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A Dalit Beaten Up in Tamil Nadu

The upper class hindus have struck again in Tamil nadu. This time it is in the Satharasankottai village in Sivaganga district of Tamil Nadu against a Dalit agricultural worker. Velu, the victim this time, was subjected to brutal violence only because he dared to question what authority the elite in the village panchayat had to import machines to desilt the water body against the norm that such works be carried out by farm labourers who are now out of employment due to the drought conditions. The social elite, were in no mood to let a Dalit assert his rights.

Velu was thrashed, then dragged to the bus stand and let off only after his kin assured the "powers that be" that he shall not defy them henceforth. The people, predominantly belonging to the intermediate castes, stood watching when Velu was being beaten up.

The violence in Satharasankottai, cannot be seen as merely an angry reaction by local politicians hand-in-glove with a civil contractor. Instead, the attack against Velu stems from the same attitude that led to the grisly killing of seven Dalits, including the panchayat president, at Melavalavu in Madurai district (not very far from Satharasankottai) in June 1997. Such acts are common news now a days in Tamil Nadu. In many incidents with the involvement of the members belonging to the Other Backward Castes.

The trajectory of violence against the Dalits in the southern districts of Tamil Nadu, for instance, has followed a pattern since the violence unleashed against the residents in Kodiyangulam (a predominantly Dalit village) in September 1995. The fact that the law enforcing machinery in all those instances (in Kodiyangulam as well as in the violence that engulfed the region) was accused of having remained passive or even participated in the attacks reflects how deep the caste-based oppressive regime had percolated into the system both within the administration and in civil society in the region.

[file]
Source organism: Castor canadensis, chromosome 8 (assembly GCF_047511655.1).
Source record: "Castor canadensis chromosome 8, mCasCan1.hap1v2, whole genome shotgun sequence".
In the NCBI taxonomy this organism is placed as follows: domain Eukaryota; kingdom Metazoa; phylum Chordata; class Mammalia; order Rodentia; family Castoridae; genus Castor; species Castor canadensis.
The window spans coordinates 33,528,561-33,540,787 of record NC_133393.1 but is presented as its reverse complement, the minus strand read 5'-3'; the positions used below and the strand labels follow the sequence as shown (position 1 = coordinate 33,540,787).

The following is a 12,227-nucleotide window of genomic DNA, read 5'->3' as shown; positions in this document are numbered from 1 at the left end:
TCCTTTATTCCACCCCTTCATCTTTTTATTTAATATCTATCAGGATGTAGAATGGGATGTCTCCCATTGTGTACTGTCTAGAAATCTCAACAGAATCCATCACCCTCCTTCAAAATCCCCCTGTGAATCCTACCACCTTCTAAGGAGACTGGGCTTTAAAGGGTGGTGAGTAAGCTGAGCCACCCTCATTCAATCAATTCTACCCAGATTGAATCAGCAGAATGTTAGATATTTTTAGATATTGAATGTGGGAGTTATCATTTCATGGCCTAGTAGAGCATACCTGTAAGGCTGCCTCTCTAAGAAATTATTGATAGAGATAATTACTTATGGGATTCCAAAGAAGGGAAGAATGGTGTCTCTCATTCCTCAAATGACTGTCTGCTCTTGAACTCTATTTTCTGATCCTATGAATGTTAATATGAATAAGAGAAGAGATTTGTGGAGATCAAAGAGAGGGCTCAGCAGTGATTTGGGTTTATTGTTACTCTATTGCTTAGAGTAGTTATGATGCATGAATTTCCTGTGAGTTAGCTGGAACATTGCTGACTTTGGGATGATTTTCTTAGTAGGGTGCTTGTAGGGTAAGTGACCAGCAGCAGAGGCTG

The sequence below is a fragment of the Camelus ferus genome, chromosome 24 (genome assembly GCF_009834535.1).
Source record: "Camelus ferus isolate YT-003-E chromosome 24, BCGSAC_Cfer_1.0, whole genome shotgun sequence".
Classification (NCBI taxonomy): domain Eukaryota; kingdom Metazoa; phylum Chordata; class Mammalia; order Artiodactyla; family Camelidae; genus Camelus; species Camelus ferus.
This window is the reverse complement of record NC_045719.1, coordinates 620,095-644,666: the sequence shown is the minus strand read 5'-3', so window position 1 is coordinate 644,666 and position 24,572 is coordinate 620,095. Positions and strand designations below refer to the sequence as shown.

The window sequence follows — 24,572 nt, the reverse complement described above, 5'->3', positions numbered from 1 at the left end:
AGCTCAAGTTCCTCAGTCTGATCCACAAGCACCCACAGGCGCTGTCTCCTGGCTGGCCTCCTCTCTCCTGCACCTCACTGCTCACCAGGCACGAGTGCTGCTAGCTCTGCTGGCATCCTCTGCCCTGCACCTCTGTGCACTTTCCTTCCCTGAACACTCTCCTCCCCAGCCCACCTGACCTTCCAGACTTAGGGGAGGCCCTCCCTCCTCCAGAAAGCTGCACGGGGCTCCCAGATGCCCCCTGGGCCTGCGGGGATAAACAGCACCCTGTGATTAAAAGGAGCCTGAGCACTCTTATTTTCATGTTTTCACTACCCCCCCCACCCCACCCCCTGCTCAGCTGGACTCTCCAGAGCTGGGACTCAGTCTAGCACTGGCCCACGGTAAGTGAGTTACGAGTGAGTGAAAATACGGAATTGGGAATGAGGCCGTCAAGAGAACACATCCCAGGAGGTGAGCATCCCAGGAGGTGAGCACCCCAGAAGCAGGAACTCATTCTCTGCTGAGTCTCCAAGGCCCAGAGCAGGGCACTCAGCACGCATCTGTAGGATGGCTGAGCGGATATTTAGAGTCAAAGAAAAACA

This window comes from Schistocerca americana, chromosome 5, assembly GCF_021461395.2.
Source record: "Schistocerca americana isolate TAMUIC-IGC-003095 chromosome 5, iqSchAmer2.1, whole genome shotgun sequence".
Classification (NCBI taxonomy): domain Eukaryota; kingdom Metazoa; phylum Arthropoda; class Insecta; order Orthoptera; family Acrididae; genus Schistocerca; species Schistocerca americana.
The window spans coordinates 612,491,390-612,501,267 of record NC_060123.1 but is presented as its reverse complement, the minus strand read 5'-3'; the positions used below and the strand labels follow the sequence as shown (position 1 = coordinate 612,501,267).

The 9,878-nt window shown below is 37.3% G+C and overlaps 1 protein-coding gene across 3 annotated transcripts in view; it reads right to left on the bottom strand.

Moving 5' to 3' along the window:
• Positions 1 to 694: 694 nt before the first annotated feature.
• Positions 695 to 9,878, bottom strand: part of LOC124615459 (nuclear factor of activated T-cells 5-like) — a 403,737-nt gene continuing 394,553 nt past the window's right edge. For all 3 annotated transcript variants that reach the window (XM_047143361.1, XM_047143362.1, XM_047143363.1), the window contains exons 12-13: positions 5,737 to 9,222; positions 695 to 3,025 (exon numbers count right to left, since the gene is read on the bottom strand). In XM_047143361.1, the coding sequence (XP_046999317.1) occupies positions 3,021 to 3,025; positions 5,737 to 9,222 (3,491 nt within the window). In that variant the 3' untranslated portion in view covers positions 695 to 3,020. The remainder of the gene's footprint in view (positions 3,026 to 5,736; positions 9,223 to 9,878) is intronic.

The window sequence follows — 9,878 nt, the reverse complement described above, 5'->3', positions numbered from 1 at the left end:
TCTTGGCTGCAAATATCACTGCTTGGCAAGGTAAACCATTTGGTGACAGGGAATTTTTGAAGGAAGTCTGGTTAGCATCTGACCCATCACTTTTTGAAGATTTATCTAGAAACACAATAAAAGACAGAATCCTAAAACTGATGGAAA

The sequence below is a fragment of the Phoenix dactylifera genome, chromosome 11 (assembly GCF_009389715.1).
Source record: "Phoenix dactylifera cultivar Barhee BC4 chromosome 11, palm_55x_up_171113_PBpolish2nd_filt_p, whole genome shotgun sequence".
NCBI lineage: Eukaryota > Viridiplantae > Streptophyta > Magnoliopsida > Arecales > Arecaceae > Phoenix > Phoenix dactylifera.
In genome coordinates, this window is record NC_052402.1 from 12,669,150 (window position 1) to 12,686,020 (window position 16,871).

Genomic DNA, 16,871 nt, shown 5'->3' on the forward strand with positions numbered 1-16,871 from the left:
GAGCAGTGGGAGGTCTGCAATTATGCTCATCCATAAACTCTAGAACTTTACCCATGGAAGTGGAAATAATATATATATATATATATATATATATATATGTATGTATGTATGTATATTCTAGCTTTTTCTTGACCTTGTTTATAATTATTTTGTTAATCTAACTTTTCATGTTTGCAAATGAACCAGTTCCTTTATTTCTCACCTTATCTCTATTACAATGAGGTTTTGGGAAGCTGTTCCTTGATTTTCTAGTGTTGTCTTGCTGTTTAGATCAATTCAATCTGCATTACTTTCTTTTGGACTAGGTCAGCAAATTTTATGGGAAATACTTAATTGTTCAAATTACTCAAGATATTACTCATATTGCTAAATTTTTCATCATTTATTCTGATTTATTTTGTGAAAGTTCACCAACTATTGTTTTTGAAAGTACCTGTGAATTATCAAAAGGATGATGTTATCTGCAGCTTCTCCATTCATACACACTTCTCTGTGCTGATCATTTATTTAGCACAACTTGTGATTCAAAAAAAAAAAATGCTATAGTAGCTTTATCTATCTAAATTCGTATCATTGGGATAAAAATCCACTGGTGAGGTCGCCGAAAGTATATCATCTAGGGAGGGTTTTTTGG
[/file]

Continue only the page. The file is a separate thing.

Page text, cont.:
It is this distortion in the mindset that has led to a situation where several village panchayats in and around Madurai — Pappapatti, Keeripatti and Nattamangalam — have been denied elected representatives since October 1996. These village panchayats fall in the category where the post of president is reserved for Scheduled Castes and the social elite in these villages has managed to ensure that the Dalits did not dare file nominations. The killings in Melavalavu, where the panchayat president, vice-president and five others were literally beheaded because they dared to defy the "norm" set by the village elders (who belong to the intermediate castes) and went ahead and contested the October 1996 elections to the panchayat, are a case in point to show how powerful the feudal vestiges are in this region.

While the response of the civil administration to the Satharasankottai incident — cases have been registered against five persons under various provisions including the SC/ST (Prevention of Atrocities) Act, 1989 — has been adequate in the immediate context, the imperative for the political establishment is to launch a campaign against the mindset that leads the social elite to consider it their right to lord it over the Dalits.

Such incidents, are the basis for the Dalits to decide to convert themselves to other religions. The Tamil Nadu Government needs to direct its energies to ensuring security and dignity for the Dalits rather than enacting a law imposing deterrents on those who decide to convert to another religion, possibly to escape the punishing social framework.